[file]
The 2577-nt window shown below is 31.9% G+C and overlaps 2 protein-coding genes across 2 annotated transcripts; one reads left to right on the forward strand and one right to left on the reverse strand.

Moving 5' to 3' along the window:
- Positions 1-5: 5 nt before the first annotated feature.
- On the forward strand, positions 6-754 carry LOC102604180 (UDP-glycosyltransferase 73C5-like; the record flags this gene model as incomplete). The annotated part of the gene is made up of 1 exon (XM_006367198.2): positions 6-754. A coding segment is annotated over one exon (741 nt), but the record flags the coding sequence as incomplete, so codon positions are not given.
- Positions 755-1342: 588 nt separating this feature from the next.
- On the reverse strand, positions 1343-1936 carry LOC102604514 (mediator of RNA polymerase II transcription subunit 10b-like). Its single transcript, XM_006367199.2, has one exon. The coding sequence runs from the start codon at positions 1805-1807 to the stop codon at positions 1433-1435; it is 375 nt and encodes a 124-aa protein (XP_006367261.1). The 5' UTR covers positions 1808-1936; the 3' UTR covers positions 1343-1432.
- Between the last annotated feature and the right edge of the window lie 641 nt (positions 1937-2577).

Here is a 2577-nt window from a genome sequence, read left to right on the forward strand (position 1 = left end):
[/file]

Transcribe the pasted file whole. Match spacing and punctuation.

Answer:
The 2577-nt window shown below is 31.9% G+C and overlaps 2 protein-coding genes across 2 annotated transcripts; one reads left to right on the forward strand and one right to left on the reverse strand.

Moving 5' to 3' along the window:
- Positions 1-5: 5 nt before the first annotated feature.
- On the forward strand, positions 6-754 carry LOC102604180 (UDP-glycosyltransferase 73C5-like; the record flags this gene model as incomplete). The annotated part of the gene is made up of 1 exon (XM_006367198.2): positions 6-754. A coding segment is annotated over one exon (741 nt), but the record flags the coding sequence as incomplete, so codon positions are not given.
- Positions 755-1342: 588 nt separating this feature from the next.
- On the reverse strand, positions 1343-1936 carry LOC102604514 (mediator of RNA polymerase II transcription subunit 10b-like). Its single transcript, XM_006367199.2, has one exon. The coding sequence runs from the start codon at positions 1805-1807 to the stop codon at positions 1433-1435; it is 375 nt and encodes a 124-aa protein (XP_006367261.1). The 5' UTR covers positions 1808-1936; the 3' UTR covers positions 1343-1432.
- Between the last annotated feature and the right edge of the window lie 641 nt (positions 1937-2577).

Here is a 2577-nt window from a genome sequence, read left to right on the forward strand (position 1 = left end):